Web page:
An Elon Musk superfan made the Forbes 400 list after snapping up Tesla stock during the pandemic

An Elon Musk superfan made the Forbes 400 list after snapping up Tesla stock during the pandemic
Nora Tam/South China Morning Post via Getty Images
  • An Elon Musk superfan joined the Forbes 400 list for the first time this year.
  • Leo KoGuan is Tesla's third-largest shareholder and is now worth $7.2 billion.

An Elon Musk superfan just joined the Forbes 400 list after going all in on Tesla stock.

Leo KoGuan, founder of IT firm SHI International, has joined Forbes' annual list of the world's wealthiest people for the first time, clocking in at No. 112. With a net worth of $7.2 billion, KoGuan outpaces hedge fund billionaire George Soros and philanthropist Melinda French Gates.

What makes KoGuan's wealth so unusual is how he amassed it: by snapping up Tesla stock during the early days of the pandemic.

In a 2021 interview with Bloomberg, KoGuan said he began trading stocks in 2019, buying up shares of companies like Baidu and Nvidia. But he began losing money and opted to sell all of his shares except his stake in Tesla, whose stock he kept buying — by early 2020, he'd amassed a $1.5 billion stake in the company. Even after the markets tanked in the early weeks of the pandemic, KoGuan doubled down on Tesla, and it paid off.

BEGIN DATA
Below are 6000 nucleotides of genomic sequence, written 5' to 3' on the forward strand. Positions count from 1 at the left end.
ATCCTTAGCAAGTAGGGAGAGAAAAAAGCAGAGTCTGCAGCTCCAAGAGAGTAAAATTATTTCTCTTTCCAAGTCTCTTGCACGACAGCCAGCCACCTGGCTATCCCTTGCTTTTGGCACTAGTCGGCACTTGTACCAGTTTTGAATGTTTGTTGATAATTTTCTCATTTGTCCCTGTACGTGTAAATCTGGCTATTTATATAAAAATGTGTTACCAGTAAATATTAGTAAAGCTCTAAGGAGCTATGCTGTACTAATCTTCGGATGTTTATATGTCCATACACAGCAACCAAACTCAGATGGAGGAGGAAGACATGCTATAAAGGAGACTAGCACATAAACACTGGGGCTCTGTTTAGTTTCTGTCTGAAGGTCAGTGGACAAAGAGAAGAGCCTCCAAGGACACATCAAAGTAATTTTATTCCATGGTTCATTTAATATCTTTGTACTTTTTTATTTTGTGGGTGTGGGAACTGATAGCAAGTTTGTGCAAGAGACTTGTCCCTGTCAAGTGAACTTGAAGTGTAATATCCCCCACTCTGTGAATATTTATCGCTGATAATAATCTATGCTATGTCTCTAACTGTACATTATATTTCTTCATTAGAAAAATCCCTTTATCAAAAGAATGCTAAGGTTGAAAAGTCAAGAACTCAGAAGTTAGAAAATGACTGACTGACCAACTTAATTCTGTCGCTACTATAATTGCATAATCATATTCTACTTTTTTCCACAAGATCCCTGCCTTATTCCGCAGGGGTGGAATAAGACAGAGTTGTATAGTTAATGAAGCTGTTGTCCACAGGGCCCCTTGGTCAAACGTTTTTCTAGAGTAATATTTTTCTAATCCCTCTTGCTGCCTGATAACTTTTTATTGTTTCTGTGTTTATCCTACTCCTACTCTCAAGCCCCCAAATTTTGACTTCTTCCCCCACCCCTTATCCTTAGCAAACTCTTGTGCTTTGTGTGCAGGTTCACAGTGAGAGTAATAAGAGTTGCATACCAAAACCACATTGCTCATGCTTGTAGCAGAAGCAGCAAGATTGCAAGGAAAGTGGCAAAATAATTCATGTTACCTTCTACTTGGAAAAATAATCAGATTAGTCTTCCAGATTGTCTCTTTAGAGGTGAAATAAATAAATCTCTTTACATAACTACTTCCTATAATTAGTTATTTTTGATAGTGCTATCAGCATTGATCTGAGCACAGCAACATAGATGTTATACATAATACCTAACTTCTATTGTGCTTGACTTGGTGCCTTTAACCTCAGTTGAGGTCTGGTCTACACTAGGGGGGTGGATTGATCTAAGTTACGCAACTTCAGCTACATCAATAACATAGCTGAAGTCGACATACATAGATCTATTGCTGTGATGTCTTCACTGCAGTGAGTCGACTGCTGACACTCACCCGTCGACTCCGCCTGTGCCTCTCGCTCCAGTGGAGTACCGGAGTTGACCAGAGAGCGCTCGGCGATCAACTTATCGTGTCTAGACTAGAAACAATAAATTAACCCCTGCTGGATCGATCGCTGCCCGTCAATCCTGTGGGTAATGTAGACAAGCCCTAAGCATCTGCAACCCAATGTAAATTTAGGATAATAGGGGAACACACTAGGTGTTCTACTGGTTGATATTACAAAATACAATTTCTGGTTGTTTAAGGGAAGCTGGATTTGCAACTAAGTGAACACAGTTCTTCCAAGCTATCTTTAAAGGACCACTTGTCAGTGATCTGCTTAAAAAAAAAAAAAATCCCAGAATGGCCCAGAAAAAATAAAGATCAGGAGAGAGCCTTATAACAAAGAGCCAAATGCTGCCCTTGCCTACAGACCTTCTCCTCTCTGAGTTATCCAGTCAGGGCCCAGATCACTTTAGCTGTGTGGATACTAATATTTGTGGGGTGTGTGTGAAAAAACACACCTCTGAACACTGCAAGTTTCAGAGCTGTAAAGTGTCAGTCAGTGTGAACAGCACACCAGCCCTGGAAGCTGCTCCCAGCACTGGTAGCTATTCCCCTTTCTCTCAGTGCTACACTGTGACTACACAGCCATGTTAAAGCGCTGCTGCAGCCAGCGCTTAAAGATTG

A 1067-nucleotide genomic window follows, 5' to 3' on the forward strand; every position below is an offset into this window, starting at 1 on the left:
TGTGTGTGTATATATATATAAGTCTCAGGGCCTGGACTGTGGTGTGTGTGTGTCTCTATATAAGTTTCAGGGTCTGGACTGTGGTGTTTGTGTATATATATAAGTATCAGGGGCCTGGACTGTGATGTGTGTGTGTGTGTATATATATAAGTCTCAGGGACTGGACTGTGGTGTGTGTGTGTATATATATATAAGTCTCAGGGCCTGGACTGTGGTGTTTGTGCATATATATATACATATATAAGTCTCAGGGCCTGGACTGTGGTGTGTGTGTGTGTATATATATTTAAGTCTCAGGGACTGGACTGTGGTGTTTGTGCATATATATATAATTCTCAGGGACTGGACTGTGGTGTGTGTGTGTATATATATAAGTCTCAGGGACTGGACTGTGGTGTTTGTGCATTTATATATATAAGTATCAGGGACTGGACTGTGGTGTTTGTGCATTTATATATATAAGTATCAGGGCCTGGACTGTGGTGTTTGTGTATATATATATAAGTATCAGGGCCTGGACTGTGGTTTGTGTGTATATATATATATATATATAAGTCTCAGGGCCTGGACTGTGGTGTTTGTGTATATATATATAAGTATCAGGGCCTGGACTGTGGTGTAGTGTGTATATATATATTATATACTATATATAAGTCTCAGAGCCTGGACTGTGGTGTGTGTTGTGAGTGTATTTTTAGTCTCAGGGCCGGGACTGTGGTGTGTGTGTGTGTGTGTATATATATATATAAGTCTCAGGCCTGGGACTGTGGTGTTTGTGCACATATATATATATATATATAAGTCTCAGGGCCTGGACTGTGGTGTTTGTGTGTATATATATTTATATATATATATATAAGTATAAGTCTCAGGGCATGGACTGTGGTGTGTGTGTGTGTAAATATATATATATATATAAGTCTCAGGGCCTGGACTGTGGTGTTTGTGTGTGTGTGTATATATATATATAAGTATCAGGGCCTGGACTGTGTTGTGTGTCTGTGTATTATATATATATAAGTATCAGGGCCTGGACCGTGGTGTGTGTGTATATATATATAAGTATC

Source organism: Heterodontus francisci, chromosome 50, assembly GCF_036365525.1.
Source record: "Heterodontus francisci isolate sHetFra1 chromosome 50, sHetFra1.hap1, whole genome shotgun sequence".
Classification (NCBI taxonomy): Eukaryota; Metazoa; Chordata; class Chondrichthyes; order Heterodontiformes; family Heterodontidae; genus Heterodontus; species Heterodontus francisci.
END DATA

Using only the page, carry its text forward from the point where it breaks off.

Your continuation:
KoGuan now owns about 22.6 million shares of Tesla and 1.23 million options, making him the company's third-largest individual shareholder behind Musk and Oracle founder Larry Ellison, according to Bloomberg's Billionaires Index.


KoGuan told Forbes in 2021 that he's "Elon's fanboy."

Not much is known about how KoGuan spends his wealth, but according to Bloomberg, he's spent years making donations to Chinese universities. In late 2020, KoGuan reportedly paid about $46 million for a Singapore penthouse owned by vacuum-cleaner tycoon James Dyson.

KoGuan is one of several individual investors who have become millionaires off the back of Tesla's meteoric rise. Nicknamed "Teslanaires," many of these diehard fans invested over a decade ago, made their fortunes on the soaring stock, and held their positions, even during the pandemic downturn or Musk's headline-making antics.

At the start of 2020, Tesla's stock was trading at about $30 a share. Now it trades for almost 10 times that much. Tesla had stock splits in 2020 and in August of this year.

KoGuan told Bloomberg last year that he's "all in" on the electric-car maker. "Any money I have I spend on Tesla," he said.